Same-sex marriage recognition at the state level was associated with more support from a spouse or partner and less psychological distress about an LGB identity, according to a recent study conducted prior to the recognition of marriage in all 50 US States. Furthermore, the study, entitled “Impact of Civil Marriage Recognition for Long Term Same-Sex Couples” by Ellen D. B. Riggle (University of Kentucky), Robert E. Wickham (Palo Alto University), Sharon S. Rostosky (University of Kentucky), Esther D. Rothblum (San Diego State University and The Williams Institute) and Kimberly F. Balsam (Palo Alto University), also finds that long-term same-sex relationships are beneficial to the health and well-being of couple members, regardless of marital status.

    Key findings from the study include that state recognition of same-sex marriages is significantly associated with experiencing less motivation to conceal an LGB identity, less vigilance and fewer feelings of isolation and that marriage may also reinforce commitment within a relationship, leading couple members to feel more positively about their relationship with their partner.

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    Food Insecurity and SNAP Participation in the LGBT Community

    By Taylor N.T. Brown, Adam P. Romero, and Gary J. Gates
    July 2016

    This study analyzes the extent of food insecurity experiences and participation in the federal Supplemental Nutrition Assistance Program (SNAP) among LGBT adults and adults in same-sex couples. Using data from four representative, population-based surveys the authors find higher rates of these experiences among LGBT adults and adults in same-sex couples than among non-LGBT adults and adults in different-sex couples.

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    The Legal Needs of Cisgender Women Living with HIV: Evaluating Access to Justice in Los Angeles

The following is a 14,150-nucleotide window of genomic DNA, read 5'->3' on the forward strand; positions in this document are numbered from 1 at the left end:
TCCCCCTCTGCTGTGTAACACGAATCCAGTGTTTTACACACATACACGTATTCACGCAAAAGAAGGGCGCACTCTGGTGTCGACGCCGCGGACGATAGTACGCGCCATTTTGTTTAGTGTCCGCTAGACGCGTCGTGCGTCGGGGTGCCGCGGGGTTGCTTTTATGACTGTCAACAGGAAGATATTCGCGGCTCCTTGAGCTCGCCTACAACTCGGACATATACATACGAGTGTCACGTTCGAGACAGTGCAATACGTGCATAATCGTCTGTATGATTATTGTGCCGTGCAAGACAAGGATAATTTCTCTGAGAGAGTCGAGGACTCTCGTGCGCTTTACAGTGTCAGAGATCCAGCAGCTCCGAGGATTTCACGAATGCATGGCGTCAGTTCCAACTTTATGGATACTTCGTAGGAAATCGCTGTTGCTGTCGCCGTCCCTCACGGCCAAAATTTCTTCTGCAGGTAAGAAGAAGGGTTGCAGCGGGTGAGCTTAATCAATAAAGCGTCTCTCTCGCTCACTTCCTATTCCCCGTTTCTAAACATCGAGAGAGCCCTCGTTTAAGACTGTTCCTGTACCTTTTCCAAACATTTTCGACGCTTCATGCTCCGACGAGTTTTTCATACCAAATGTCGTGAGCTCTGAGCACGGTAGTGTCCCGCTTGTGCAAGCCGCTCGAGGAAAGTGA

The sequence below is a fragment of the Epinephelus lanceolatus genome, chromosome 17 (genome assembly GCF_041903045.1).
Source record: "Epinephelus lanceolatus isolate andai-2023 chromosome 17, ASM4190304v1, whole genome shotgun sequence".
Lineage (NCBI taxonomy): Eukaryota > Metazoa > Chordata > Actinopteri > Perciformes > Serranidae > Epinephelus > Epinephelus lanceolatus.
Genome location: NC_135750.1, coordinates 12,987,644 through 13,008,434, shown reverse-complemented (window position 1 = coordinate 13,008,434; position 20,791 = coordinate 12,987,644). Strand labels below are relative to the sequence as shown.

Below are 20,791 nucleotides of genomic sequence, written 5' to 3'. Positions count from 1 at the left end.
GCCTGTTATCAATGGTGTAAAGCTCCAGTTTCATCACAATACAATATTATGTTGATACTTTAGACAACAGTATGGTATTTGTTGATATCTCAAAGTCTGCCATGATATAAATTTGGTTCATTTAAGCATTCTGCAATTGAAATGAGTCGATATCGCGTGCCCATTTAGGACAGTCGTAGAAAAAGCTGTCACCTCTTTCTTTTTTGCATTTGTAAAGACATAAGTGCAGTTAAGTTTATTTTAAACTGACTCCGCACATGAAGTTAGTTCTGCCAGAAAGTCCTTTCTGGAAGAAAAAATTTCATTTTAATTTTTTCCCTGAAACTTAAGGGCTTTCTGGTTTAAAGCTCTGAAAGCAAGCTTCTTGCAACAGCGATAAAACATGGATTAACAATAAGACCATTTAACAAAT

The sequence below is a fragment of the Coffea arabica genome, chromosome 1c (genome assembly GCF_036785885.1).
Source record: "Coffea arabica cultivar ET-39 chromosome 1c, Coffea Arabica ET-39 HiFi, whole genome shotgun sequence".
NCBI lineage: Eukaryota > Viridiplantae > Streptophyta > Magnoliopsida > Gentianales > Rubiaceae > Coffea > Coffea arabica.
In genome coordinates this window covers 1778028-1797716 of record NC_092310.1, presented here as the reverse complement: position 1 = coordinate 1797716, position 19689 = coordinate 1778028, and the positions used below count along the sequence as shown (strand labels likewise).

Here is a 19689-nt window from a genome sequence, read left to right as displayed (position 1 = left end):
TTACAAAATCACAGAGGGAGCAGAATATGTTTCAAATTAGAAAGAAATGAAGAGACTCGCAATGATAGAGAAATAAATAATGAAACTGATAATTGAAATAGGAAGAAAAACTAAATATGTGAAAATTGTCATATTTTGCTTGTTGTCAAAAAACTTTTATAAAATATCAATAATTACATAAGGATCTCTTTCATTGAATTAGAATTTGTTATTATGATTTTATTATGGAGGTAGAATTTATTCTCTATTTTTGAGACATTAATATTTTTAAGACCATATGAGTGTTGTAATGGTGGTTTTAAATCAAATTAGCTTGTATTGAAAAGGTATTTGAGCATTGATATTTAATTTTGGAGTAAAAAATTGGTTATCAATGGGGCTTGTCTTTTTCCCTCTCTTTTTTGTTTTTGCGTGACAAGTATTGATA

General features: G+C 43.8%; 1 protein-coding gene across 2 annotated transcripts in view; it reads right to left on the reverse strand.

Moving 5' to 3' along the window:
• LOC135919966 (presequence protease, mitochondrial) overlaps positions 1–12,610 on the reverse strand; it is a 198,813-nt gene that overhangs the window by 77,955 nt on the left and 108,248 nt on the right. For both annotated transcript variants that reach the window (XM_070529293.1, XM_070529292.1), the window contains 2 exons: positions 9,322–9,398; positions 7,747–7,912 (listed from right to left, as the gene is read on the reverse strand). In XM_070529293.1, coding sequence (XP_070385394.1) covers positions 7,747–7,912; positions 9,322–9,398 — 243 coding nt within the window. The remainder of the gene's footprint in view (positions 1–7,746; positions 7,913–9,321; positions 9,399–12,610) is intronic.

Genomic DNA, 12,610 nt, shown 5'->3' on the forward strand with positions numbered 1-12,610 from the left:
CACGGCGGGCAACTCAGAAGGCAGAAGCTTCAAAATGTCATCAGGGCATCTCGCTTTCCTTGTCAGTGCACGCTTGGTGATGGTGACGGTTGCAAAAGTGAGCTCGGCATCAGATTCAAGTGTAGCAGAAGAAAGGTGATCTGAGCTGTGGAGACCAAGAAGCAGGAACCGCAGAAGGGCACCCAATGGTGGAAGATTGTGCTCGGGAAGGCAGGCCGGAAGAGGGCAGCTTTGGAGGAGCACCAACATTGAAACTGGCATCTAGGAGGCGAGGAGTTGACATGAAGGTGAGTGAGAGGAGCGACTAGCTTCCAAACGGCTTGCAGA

By Amira Hasenbush, Ayako Miyashita, and Brad Sears
    July 2016

    This report summarizes findings of the Legal Assessment of Needs Study (“LeAN Study”) – an online survey with 387 respondents who identified as people living with HIV/AIDS – for cisgender women living with HIV in Los Angeles County. We describe respondents’ legal needs, respondents’ experiences getting assistance for identified legal needs from both legal and non-legal sources, and barriers respondents faced in accessing assistance from both legal and non-legal sources. We describe differences and similarities between transgender women and all other respondents. Finally, we discuss how these legal needs may relate to health access and health status.

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    A Development Agenda for Sexual and Gender Minorities

    By Andrew Park, Esq.
    July 2016

    This paper sets out the theoretical framework for formulating an international development agenda for sexual and gender minorities. The audience for this paper includes researchers, development practitioners, human rights advocates and those in the LGBT community interested in the growing field of human and economic development.

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    How Many Adults Identify as Transgender in the United States

    By Andrew R. Flores, Jody L. Herman, Gary J. Gates, and Taylor N. T. Brown
    June 2016